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Mizmor 3: A Response to Suffering

Rav Avi Baumol


David, in this third psalm, confronts a subject which has plagued man from time immemorial - suffering.  "O Lord, how great are my troubles" (3:2).  This penetrating line is the focus of his song.


We suffer.  Throughout our lives, either for reasons we create, or for reasons unbeknownst to us, we experience tragedies, feel pain and suffer.  Why?  This Jobian question disturbs us throughout our period of distress, and continues to torment us when that pain is translated into loss.  The prophet Jeremiah is famous for his 'why;' 'eikha,' he proclaims, an expression which sets the mood and acts as the mila mancha (leading themeword) on the saddest day in our history.  [Tish'a Be'av - which commemorates the destruction of the first and second holy temples.]


Yet, while Jeremiah exclaimed 'eikha,' it is the response, or lack of response from God, which sets him apart from Job.  Job suffered.  His friends came to comfort him offering their justification for his situation.  Ultimately he responds and searches for an answer, one he will accept only from the Almighty.  In the end, it is God Himself who responds to Job's call.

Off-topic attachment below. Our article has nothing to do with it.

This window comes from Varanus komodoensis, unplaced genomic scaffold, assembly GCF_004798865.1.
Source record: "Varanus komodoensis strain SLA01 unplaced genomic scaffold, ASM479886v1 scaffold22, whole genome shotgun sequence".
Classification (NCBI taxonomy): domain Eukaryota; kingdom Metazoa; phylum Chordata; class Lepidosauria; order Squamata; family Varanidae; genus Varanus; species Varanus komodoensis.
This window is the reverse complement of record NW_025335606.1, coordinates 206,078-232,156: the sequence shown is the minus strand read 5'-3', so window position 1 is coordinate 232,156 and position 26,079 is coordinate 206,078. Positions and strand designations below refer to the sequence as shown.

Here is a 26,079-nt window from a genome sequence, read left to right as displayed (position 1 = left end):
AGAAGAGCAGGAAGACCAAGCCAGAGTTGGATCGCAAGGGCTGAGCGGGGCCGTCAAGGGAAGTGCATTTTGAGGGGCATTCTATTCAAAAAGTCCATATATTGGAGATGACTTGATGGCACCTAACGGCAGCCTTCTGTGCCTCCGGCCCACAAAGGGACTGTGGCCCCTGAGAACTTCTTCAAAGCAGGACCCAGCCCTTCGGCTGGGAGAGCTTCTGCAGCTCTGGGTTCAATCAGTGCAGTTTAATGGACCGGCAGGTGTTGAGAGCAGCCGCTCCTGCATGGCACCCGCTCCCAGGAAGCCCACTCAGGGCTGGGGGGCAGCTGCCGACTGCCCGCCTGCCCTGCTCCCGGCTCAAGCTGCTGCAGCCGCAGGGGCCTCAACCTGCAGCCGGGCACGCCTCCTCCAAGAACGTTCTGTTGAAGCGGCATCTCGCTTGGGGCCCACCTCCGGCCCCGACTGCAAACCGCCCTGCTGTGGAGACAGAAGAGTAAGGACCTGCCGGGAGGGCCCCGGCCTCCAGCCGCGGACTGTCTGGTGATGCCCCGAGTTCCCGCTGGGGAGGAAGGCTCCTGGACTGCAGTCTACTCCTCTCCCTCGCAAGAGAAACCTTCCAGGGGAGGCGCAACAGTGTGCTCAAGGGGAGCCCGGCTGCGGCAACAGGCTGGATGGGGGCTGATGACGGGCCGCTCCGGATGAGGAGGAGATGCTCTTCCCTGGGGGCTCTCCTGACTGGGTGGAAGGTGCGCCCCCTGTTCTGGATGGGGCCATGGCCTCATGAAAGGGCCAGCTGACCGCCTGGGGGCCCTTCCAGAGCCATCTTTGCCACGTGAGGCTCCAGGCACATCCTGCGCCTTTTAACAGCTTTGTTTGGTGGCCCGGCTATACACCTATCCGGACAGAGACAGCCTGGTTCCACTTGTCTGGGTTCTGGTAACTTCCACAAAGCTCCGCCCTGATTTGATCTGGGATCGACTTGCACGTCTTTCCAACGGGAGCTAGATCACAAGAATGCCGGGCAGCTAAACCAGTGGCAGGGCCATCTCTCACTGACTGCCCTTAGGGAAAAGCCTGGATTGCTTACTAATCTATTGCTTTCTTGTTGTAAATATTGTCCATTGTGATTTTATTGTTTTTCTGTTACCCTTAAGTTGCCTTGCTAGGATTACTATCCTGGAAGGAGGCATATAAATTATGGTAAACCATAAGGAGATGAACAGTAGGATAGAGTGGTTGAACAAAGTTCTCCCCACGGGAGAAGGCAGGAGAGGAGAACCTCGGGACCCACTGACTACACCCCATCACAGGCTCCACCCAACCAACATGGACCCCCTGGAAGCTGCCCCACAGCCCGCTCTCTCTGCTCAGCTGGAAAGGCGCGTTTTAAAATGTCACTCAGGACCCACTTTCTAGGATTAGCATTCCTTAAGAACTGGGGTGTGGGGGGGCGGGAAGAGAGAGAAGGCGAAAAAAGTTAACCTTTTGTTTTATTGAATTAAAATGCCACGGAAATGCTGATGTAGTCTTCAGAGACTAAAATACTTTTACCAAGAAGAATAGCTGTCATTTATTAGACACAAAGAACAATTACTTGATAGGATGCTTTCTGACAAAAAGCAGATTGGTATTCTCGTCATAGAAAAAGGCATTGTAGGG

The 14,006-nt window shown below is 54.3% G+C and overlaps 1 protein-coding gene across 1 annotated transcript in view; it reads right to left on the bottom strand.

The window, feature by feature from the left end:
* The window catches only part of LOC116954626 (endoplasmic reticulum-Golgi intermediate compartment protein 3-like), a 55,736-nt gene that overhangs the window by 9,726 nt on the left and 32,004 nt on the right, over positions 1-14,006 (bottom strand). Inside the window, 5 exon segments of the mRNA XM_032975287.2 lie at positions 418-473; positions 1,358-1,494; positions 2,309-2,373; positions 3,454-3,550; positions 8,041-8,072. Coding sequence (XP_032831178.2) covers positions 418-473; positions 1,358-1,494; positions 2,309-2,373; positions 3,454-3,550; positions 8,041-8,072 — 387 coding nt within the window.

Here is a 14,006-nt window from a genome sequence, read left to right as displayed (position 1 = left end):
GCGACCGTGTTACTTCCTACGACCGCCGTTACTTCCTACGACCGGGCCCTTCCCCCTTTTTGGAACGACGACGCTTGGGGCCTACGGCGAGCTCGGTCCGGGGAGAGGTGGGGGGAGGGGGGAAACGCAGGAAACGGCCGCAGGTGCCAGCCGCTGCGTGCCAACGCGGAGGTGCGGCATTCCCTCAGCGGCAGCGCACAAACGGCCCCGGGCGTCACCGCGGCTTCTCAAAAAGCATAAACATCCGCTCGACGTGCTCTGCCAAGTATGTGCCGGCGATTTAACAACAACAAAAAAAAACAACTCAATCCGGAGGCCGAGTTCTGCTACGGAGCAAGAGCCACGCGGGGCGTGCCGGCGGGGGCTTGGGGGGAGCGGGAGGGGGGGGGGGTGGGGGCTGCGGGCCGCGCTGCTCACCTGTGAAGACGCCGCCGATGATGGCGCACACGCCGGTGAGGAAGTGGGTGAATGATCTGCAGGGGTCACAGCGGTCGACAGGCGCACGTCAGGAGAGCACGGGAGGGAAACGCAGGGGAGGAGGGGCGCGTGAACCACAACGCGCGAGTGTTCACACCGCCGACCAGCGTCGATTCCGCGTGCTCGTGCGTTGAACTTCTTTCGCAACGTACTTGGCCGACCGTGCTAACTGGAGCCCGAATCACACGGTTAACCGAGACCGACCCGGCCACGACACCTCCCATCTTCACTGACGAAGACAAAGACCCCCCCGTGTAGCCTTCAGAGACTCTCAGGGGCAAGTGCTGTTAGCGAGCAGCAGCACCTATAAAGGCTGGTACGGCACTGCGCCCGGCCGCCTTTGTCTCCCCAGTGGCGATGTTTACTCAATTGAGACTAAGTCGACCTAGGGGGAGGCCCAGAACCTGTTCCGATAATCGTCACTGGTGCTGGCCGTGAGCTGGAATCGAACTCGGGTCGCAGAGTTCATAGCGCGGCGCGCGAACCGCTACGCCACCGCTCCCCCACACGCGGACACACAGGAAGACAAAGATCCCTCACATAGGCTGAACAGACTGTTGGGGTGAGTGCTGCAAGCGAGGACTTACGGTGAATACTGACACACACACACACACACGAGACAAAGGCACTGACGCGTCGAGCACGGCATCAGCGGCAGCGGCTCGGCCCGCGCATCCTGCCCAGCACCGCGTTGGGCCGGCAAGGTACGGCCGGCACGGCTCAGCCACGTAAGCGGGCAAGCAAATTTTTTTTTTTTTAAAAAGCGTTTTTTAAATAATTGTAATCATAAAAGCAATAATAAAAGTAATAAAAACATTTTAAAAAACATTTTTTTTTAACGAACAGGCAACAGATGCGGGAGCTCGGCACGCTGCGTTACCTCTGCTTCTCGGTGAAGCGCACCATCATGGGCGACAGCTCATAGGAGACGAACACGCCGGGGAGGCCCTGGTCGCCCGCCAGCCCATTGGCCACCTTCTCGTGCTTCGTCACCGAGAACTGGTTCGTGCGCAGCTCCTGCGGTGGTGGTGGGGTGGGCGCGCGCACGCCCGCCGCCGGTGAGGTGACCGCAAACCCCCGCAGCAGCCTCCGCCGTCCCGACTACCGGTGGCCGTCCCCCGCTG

Jeremiah, in contrast, receives word from God that He will not accept prayer any longer.  The prophet remarks that "You have clouded the heavens from allowing my prayers to pass through" (Lamentations 3:44) ..."Even when I cry and call for help, He stops my prayer" (3:8).  While Job's suffering was more graphic and heart wrenching, it did not involve Jeremiah's tragic sense that God no longer listens to man's prayer, even to inform man of his iniquities.


Living in a time void of the prophetic call, our rabbis of the Talmud constructed approaches in response to affliction.


"Ha-ro'eh yesurin she-ba'in alav, yefashpesh be-ma'asav" - "If one sees adversity coming his way, he should inquire into his past deeds (perhaps he has sinned)  T.B Berakhot.


The rabbis offer an insight into human nature, something to help us begin to understand our predicament.  Begin I say, because it would be presumptuous for us to assume that we know exactly what caused our current suffering.  Which sin was it?  Which punishment suits which sin?  Should we subscribe to a "measure for a measure" approach in our reckoning, or is it impossible to ascribe reason for any specific tragedy?


     All of these questions, as stated, are unanswerable without the guidance of the word of God or His prophet.  This perhaps is the greatest tragedy; the notion that we can only guess about the reason for our predicament sends a chill down our spines.  However, questions such as what to do, how to act, how to walk in the way of God—these questions, despite the lack of prophecy, can be answered in our day and age.


The Mishna in the second chapter of Avot states, "Rebbe said, … look at three things and you will never come to sin.  Know what is above you: an eye which sees, an ear which listens, and all your actions are written in the book" (2:1).